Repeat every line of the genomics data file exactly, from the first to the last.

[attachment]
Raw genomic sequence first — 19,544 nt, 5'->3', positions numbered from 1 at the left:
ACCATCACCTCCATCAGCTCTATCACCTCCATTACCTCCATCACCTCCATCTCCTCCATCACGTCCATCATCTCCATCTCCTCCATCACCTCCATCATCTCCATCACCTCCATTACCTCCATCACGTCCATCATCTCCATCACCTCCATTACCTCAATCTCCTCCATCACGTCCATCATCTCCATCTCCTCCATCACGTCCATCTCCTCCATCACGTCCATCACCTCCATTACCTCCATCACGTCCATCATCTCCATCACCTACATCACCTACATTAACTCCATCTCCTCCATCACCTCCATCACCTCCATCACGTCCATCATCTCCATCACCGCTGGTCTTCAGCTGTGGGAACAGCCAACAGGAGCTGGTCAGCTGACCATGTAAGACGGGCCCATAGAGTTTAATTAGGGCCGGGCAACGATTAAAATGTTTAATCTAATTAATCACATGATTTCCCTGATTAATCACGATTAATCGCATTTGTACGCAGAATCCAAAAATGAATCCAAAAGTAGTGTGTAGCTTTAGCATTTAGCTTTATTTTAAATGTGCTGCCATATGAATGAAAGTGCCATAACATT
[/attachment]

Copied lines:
Raw genomic sequence first — 19,544 nt, 5'->3', positions numbered from 1 at the left:
ACCATCACCTCCATCAGCTCTATCACCTCCATTACCTCCATCACCTCCATCTCCTCCATCACGTCCATCATCTCCATCTCCTCCATCACCTCCATCATCTCCATCACCTCCATTACCTCCATCACGTCCATCATCTCCATCACCTCCATTACCTCAATCTCCTCCATCACGTCCATCATCTCCATCTCCTCCATCACGTCCATCTCCTCCATCACGTCCATCACCTCCATTACCTCCATCACGTCCATCATCTCCATCACCTACATCACCTACATTAACTCCATCTCCTCCATCACCTCCATCACCTCCATCACGTCCATCATCTCCATCACCGCTGGTCTTCAGCTGTGGGAACAGCCAACAGGAGCTGGTCAGCTGACCATGTAAGACGGGCCCATAGAGTTTAATTAGGGCCGGGCAACGATTAAAATGTTTAATCTAATTAATCACATGATTTCCCTGATTAATCACGATTAATCGCATTTGTACGCAGAATCCAAAAATGAATCCAAAAGTAGTGTGTAGCTTTAGCATTTAGCTTTATTTTAAATGTGCTGCCATATGAATGAAAGTGCCATAACATT